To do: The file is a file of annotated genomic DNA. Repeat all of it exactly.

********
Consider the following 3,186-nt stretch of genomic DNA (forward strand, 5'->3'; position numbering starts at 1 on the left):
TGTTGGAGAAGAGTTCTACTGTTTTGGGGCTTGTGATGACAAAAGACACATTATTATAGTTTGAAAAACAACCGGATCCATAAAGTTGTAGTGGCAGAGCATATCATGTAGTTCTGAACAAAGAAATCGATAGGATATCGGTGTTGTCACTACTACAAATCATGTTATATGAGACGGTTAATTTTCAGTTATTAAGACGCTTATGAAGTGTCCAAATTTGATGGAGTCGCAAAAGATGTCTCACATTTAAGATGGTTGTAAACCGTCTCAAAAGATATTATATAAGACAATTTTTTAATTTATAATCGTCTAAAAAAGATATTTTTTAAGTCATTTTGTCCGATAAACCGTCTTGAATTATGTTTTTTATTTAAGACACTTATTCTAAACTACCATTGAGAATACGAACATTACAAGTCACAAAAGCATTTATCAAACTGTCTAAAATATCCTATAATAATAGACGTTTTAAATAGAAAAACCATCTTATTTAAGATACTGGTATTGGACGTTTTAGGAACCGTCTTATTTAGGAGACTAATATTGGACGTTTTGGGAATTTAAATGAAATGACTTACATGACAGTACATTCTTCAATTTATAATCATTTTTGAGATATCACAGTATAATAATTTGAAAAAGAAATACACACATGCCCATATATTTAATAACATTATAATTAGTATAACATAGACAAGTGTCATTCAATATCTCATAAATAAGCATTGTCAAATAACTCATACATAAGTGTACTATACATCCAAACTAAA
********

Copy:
Consider the following 3,186-nt stretch of genomic DNA (forward strand, 5'->3'; position numbering starts at 1 on the left):
TGTTGGAGAAGAGTTCTACTGTTTTGGGGCTTGTGATGACAAAAGACACATTATTATAGTTTGAAAAACAACCGGATCCATAAAGTTGTAGTGGCAGAGCATATCATGTAGTTCTGAACAAAGAAATCGATAGGATATCGGTGTTGTCACTACTACAAATCATGTTATATGAGACGGTTAATTTTCAGTTATTAAGACGCTTATGAAGTGTCCAAATTTGATGGAGTCGCAAAAGATGTCTCACATTTAAGATGGTTGTAAACCGTCTCAAAAGATATTATATAAGACAATTTTTTAATTTATAATCGTCTAAAAAAGATATTTTTTAAGTCATTTTGTCCGATAAACCGTCTTGAATTATGTTTTTTATTTAAGACACTTATTCTAAACTACCATTGAGAATACGAACATTACAAGTCACAAAAGCATTTATCAAACTGTCTAAAATATCCTATAATAATAGACGTTTTAAATAGAAAAACCATCTTATTTAAGATACTGGTATTGGACGTTTTAGGAACCGTCTTATTTAGGAGACTAATATTGGACGTTTTGGGAATTTAAATGAAATGACTTACATGACAGTACATTCTTCAATTTATAATCATTTTTGAGATATCACAGTATAATAATTTGAAAAAGAAATACACACATGCCCATATATTTAATAACATTATAATTAGTATAACATAGACAAGTGTCATTCAATATCTCATAAATAAGCATTGTCAAATAACTCATACATAAGTGTACTATACATCCAAACTAAA